:=-;i\o"> -Y_ J"" MORE OF THE BROMPTON ORATORY OASE. At the Westminster Police-court, on Saturday, Mr. Collett, solicitor, applied to the magistrate respecting ^he extraordinary case of Mrs. M'Dermott and her aughier Eliza, whioh has caused so much sensation Cl late. Mr. Collett said that in the early state of the pro- ceedingl1, as reported in the newspapers, his worship (Mr. Sélfe) had. stated that he had received a letter from Father Bowden, impugning Mrs. M'Dermott's character. As proceedings were about to be taken on her behalf and a thorough searching investigation gone into to show that she had been the victim of a con. spiracy, he wished for a copy of the letters. ^r-Sslfe said he had HO objection to give him all the letters, or let anybody else have them. Mr. Collett pointed out that in defence of Mrs. M Bermott the whole matter would be brought before a proper tribunal, and it was important to become acquainted with everything connected with it. Mr. Selfe declared that he had neither wish nor in. clination to prevent the whole world knowing all about Mrs. M'Dermott and her daughter. In the course of conversation with the girl and inquiry, a circumstance came to light which it was thought. by him as well to conceal from Mrs, M'Dermott, whose feelings he had been anxious to spare on so delicate a subject. If it must be known, the girl had gone astray. She had, been seduced, although it seemed: her mother was not aware of it. Mr. Collett observed that h% was prepared for such a communication. When the magistrate had dismissed the mother he had told her that at some future time he would tell her where her daughter was. The mother was anxious to know when that time was to be. Mr. fselfe stated that that would be at once dis- covered by the letters which he should have at onoe put into his possession. He had thought it better that the girl should remain in the institution, and he thought so still. There was no constraint. She was free to leave at any moment she liked, and come home if she pleased. •• Mr. CoHett: Will you be hinit enough to give me the letters now ? because we are about to take other proceedings, and it will be necessary for us thoroughly to investigate this case, and have the letters. Mr. Selfe: You can have them now, and I will send for them. The Ltters having been handed to Mrr Selfe, Mr. Collett remarked: As Mr. Dalgairns had now made a public statement we intend to go further, and make afar different statement before a proper tribunal. Mr. Selfe having inquired the date on which the case referred to by Fatner Dalgairns, and in which he stated that Mrs, M'Dermott was sentenced to, seven days' hard labour, o ceurred, addressing-Mr. Collett said: r have now the minute- book of the proceedings at this, court before the late Mr. Paynter, in Mi-. Higgins', the clerk's, hand writing, and suppojiing, that, Mrs. M'Dermott is the person who is there represented as Elizabeth M'Dermott, it is true that she was sen- tenced to seven days for neglecting to support her children. Mr. Collett: I shall be prepared to prove that that charge will not only be shown to have been false,.but ] it will be proved that the circumstances were got up against Mrs. M'Dermott, and that it. was part of a disgraceful conspiracy emanating from the Brompton Oratorv. I can assure your worship, if my instructions are true, that there have been for seven years a series P™utions going on against Mrs> M'Dermott: that these persecutiens have all along emanated from the Oratory. When they are fully exposed they will come forcibly before the public. Mr. Selfe: I dare say they will. Tou can have, the letters, and I hope to bear no more of the matter. .I>-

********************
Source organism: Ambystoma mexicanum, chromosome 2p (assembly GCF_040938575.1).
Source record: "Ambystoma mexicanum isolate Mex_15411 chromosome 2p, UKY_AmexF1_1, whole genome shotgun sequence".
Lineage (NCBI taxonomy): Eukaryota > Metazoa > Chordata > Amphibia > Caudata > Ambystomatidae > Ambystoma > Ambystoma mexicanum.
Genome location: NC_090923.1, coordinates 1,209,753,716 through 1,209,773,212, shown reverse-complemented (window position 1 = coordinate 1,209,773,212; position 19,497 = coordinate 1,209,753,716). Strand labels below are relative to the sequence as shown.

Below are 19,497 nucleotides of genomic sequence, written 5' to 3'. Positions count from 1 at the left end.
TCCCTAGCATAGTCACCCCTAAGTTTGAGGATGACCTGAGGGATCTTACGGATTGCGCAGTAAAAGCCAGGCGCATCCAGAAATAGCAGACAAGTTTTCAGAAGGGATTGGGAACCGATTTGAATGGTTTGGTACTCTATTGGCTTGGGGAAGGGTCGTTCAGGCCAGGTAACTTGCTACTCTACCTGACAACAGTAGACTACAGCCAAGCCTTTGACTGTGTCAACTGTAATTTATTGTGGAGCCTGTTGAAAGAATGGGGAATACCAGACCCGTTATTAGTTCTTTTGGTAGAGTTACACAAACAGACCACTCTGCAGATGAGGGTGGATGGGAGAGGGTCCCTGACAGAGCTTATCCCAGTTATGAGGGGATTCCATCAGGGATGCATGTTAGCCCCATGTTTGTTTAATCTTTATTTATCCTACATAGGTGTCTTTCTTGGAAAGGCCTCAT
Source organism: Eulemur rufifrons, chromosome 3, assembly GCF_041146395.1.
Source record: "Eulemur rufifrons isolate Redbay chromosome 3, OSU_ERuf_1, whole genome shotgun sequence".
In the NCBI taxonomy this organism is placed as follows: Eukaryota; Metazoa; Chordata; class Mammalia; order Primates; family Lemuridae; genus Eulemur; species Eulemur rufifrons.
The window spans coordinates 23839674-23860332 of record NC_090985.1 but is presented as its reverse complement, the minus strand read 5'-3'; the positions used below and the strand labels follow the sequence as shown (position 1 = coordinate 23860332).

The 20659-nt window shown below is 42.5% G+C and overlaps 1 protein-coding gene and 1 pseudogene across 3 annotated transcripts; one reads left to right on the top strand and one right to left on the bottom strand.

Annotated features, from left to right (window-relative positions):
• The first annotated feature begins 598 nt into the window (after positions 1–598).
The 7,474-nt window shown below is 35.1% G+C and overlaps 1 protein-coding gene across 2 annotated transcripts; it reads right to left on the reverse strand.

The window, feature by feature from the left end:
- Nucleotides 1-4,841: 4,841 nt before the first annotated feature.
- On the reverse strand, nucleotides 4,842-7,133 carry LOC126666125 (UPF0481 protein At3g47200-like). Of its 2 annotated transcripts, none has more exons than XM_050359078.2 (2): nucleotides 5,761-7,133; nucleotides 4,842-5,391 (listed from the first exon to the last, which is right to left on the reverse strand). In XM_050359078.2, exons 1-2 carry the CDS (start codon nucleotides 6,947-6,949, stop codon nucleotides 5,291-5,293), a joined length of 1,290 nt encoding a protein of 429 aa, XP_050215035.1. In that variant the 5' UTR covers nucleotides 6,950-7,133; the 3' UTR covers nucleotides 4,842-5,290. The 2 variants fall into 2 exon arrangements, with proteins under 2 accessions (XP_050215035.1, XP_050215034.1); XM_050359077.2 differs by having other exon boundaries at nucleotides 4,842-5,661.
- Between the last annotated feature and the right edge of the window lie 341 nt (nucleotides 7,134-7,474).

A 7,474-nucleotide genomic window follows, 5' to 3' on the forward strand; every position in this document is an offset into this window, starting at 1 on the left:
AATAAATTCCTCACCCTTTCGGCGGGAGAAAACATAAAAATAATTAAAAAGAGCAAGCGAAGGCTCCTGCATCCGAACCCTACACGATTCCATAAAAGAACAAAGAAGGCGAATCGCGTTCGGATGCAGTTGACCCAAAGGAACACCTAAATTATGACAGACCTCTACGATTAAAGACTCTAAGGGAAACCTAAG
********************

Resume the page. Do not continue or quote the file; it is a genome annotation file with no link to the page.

WILLS AND BEQUESTS. The will of Vice-Admiral Henry Francis Greville, C-.B.l of Chesham-place, Belgrave-square, was proved in London by the executors and trustees, Edward H. Palmer,, Esq., the son-in-law, and Captain., Henry Lambert Fulke Grevilie, the son. The personalty was sworn under £ 14,000. He has left his property to his two unmarried daughters for their lives, whieh, upon their decease, will revert to his said son, Captain H. L. F. Greville, R.A., but charged with a legme of £ 1,000 '0 for his grandson an godson, Henry Loftna, son. of Lord Augustus Loftusi The will of Lieutenant-Colonel Charles Andrew Girardot (Coldstream-Guards, retired), lately residing at Wellesley-terrace, Dover, was proved in the London Court by the executors and trustees, the Rev. William L. Girardot, M.A., of Hinson Charterhouse* Somerset (the testators's brother), and George Newcome, Esq., of Aldershott Manor, Hants. The, personalty was sworn under After leaving legacies to his executors, and making a provision for him,, wife, in which there was an annuity of .240 a year,. lie has bequeathed tha residue of his property equally amongst his; three daughters. The will of Joshua-Bates, Esq., formerly of Boston in the United States, .afterwards of Bishopsgate-street' of Portland-place, and of Arlington-street, was proved in London on the 16th ult., the exeeutors nominated being T. Baring, C. Baring Youngs and J. Baring, Esqs. The personalty in this country was sworn under £ 600,000. The testator died in September last, at New Lodge, Windsor, having executed his will in August, 1863. The principal legatee is his daughter Elizabeth, wife of his Excellency Sylvain Van de Weyer, Ambassador at London for-the kingdom of t ti"»IfnrLn^0 her he has left an immediate legacy or AlUjOOO, and all his pictures, books, articles of vertu, and his residences, East Sheen and Arlington- street, and a life interest in the whole of the residue of his property, real and personal, and, after her decease, to her husband and her children. There ia a legacy to Dr. Booth, of Gower-street, and to several of the testator's friends in America. To the, testator's ? sister, Mts. Cowing, <85,000; and a like logsoy to the children of the late Samuel Sturgis.. The late Jacob, Stiebel, Esq., of Pembridge-terraoe, Bays water, has- bequeathed to University College- go- Hospital i^OOO, and to the Jews' Free School, Bell- lane, Spitalfields, = £ 2,000. His personal estate was I' estimated at The late Mis# Frances Main waring,, of Highfield, Derby, has left the following charitable bequests: To the Church Missionary Sbciety, < £ 500 British, and Foreign Bible Society,' <8200; Church Pastoral Aid Society, <0200-; Society to propagate Christianity amongst the Je ws, £ 100; and to the Old Age Sooiety, Leicester, <2X00.—Illustrated Maws.